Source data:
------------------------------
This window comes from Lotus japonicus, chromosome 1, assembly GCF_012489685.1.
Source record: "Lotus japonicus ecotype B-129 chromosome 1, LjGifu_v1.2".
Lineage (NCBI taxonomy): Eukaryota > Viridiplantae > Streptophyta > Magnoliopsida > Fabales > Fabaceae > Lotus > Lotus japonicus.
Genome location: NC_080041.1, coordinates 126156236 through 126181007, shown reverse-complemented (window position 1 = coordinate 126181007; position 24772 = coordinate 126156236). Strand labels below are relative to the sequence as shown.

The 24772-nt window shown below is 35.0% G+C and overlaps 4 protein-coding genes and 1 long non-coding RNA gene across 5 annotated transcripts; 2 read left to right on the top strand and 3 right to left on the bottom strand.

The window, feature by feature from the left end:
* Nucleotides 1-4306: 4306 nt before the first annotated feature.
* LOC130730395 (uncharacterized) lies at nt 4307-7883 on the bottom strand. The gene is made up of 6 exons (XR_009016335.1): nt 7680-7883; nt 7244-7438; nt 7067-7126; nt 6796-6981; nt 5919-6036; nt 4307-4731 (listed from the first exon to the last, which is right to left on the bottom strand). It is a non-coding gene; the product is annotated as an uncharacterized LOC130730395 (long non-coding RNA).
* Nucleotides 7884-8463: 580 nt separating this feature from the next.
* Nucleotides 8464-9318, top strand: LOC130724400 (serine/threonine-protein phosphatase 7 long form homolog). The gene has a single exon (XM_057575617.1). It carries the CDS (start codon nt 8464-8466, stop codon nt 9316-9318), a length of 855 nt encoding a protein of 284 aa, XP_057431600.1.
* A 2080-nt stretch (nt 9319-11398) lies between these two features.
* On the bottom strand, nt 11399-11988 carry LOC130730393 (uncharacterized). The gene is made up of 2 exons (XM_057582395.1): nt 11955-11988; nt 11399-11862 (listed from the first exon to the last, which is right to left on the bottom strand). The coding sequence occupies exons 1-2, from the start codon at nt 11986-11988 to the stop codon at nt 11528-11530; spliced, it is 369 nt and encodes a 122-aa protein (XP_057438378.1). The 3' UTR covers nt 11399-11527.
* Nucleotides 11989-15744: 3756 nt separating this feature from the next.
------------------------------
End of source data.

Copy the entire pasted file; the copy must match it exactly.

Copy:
This window comes from Lotus japonicus, chromosome 1, assembly GCF_012489685.1.
Source record: "Lotus japonicus ecotype B-129 chromosome 1, LjGifu_v1.2".
Lineage (NCBI taxonomy): Eukaryota > Viridiplantae > Streptophyta > Magnoliopsida > Fabales > Fabaceae > Lotus > Lotus japonicus.
Genome location: NC_080041.1, coordinates 126156236 through 126181007, shown reverse-complemented (window position 1 = coordinate 126181007; position 24772 = coordinate 126156236). Strand labels below are relative to the sequence as shown.

The 24772-nt window shown below is 35.0% G+C and overlaps 4 protein-coding genes and 1 long non-coding RNA gene across 5 annotated transcripts; 2 read left to right on the top strand and 3 right to left on the bottom strand.

The window, feature by feature from the left end:
* Nucleotides 1-4306: 4306 nt before the first annotated feature.
* LOC130730395 (uncharacterized) lies at nt 4307-7883 on the bottom strand. The gene is made up of 6 exons (XR_009016335.1): nt 7680-7883; nt 7244-7438; nt 7067-7126; nt 6796-6981; nt 5919-6036; nt 4307-4731 (listed from the first exon to the last, which is right to left on the bottom strand). It is a non-coding gene; the product is annotated as an uncharacterized LOC130730395 (long non-coding RNA).
* Nucleotides 7884-8463: 580 nt separating this feature from the next.
* Nucleotides 8464-9318, top strand: LOC130724400 (serine/threonine-protein phosphatase 7 long form homolog). The gene has a single exon (XM_057575617.1). It carries the CDS (start codon nt 8464-8466, stop codon nt 9316-9318), a length of 855 nt encoding a protein of 284 aa, XP_057431600.1.
* A 2080-nt stretch (nt 9319-11398) lies between these two features.
* On the bottom strand, nt 11399-11988 carry LOC130730393 (uncharacterized). The gene is made up of 2 exons (XM_057582395.1): nt 11955-11988; nt 11399-11862 (listed from the first exon to the last, which is right to left on the bottom strand). The coding sequence occupies exons 1-2, from the start codon at nt 11986-11988 to the stop codon at nt 11528-11530; spliced, it is 369 nt and encodes a 122-aa protein (XP_057438378.1). The 3' UTR covers nt 11399-11527.
* Nucleotides 11989-15744: 3756 nt separating this feature from the next.